Neptune’s moon has surface level activity indicative of organic compounds and sub-surface oceans. Triton is an extremely unique, albeit often forgotten moon.
Triton is an extremely unique, albeit often forgotten moon when compared to the likes of Io and Europa. Due to it being Neptune’s moon, it is far enough away in the solar system that we’ve never been able to spend to resources necessary to explore it to its fullest potential. Triton has only been closely observed once — by Voyager 2 when it was flying by back in 1989. So what did this reveal about this moon?
To start, let’s understand where Triton fits in our solar system. It is the largest of Neptune’s 14 known moons, and it’s considered an irregular moon, meaning it orbits the planet in a weird retrograde shape. What is unique about this moon is, unlike the other larger moons in our solar system — orbiting the same direction as their parent planet — Triton orbits counterclockwise as Neptune orbits clockwise. This means that Triton was most likely not formed alongside Neptune, but rather was an object flying through space which got caught in Neptune’s orbit. Now what this object exactly is may surprise you, as it isn’t actually a moon, it’s a dwarf planet slightly larger than Pluto, captured from the Kuiper Belt.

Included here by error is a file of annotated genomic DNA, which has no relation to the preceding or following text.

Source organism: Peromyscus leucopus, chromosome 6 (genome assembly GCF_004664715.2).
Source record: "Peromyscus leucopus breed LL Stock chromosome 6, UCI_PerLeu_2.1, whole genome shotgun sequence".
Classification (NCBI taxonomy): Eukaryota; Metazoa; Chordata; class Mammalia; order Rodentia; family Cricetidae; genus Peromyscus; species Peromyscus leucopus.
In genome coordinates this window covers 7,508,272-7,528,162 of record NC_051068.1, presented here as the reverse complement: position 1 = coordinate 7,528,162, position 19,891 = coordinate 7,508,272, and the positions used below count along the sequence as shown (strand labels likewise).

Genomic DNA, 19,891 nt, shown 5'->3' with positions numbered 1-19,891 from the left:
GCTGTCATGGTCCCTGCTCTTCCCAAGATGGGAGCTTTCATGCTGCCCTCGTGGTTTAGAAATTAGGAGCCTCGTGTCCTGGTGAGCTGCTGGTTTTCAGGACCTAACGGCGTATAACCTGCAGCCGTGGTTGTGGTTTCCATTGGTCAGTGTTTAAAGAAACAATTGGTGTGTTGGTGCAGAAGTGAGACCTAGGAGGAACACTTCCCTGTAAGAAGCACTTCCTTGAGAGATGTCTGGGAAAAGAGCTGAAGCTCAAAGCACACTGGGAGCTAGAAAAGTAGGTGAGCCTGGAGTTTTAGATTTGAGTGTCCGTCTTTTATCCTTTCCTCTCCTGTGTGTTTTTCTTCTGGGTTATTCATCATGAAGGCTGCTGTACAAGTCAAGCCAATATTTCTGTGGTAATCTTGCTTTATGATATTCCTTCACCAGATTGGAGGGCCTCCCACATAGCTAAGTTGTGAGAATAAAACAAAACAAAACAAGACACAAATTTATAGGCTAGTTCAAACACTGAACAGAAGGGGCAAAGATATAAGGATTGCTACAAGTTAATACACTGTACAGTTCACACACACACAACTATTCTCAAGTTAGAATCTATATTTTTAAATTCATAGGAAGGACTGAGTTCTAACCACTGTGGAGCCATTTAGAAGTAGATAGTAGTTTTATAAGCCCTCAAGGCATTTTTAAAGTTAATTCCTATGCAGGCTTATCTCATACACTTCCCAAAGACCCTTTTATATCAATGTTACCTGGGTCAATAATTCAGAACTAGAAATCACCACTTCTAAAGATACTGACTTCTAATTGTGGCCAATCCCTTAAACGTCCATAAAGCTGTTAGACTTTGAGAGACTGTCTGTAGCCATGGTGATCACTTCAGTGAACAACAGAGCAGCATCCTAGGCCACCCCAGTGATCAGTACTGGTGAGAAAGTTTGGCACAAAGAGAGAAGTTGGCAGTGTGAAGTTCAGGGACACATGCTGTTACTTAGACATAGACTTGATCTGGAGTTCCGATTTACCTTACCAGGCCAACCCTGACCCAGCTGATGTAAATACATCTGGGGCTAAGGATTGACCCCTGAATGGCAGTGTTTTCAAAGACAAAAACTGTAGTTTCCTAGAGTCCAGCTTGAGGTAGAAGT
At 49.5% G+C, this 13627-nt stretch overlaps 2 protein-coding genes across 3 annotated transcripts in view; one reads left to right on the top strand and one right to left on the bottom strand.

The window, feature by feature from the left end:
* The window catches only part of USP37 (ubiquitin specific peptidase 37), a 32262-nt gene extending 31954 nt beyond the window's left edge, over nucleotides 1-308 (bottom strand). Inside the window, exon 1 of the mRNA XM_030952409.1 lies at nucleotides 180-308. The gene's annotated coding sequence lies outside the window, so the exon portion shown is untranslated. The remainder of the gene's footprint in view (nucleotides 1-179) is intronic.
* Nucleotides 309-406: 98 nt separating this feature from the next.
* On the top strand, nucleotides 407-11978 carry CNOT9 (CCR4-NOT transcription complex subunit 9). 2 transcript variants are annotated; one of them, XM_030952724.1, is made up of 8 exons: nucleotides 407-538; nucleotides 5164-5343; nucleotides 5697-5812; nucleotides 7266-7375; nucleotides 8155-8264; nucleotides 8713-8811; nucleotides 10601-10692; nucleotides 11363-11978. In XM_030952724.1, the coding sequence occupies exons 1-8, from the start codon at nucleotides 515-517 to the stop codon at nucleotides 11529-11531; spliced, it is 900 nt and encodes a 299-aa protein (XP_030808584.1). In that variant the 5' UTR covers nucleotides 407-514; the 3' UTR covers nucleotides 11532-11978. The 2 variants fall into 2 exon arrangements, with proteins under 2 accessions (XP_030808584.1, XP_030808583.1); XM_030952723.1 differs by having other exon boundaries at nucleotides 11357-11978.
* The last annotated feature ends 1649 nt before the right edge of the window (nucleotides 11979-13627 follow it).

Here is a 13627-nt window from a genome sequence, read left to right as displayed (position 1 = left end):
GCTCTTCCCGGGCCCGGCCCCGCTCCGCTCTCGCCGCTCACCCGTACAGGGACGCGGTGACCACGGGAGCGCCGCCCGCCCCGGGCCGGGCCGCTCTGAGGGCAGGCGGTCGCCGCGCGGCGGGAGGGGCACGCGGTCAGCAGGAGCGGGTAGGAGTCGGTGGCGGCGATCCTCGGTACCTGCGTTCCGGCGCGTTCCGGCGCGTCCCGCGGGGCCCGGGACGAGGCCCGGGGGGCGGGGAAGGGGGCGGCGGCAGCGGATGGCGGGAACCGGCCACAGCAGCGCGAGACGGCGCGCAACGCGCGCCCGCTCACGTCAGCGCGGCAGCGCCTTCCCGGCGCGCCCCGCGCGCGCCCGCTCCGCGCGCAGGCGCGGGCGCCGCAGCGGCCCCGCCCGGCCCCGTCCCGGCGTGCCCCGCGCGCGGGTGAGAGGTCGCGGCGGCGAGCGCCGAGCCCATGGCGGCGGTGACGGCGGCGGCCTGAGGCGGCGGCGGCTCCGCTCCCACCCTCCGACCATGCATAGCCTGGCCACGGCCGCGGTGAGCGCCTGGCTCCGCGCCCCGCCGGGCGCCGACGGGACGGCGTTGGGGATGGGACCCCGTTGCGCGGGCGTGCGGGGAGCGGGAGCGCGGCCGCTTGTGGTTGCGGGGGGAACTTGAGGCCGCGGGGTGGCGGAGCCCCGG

“We’re just learning that a lot of planets are small planets, and we didn’t know before, fact is, in planetary science, objects such as Pluto and other dwarf planets from the Kuiper Belt are considered planets, and called planets in everyday discourse in scientific meetings” ~Alan Stern, American Engineer
So how exactly was Triton captured? To capture an object and have it begin orbiting a planet, it needs to lose momentum. We don’t know for certain what caused Triton to lose momentum, but the leading theory is that Triton was once part of a binary system, like Pluto and Charon, and upon approaching Neptune, the gravitational force caused the system to break apart, with Triton’s moon being sent away and Triton losing enough momentum to be captured.
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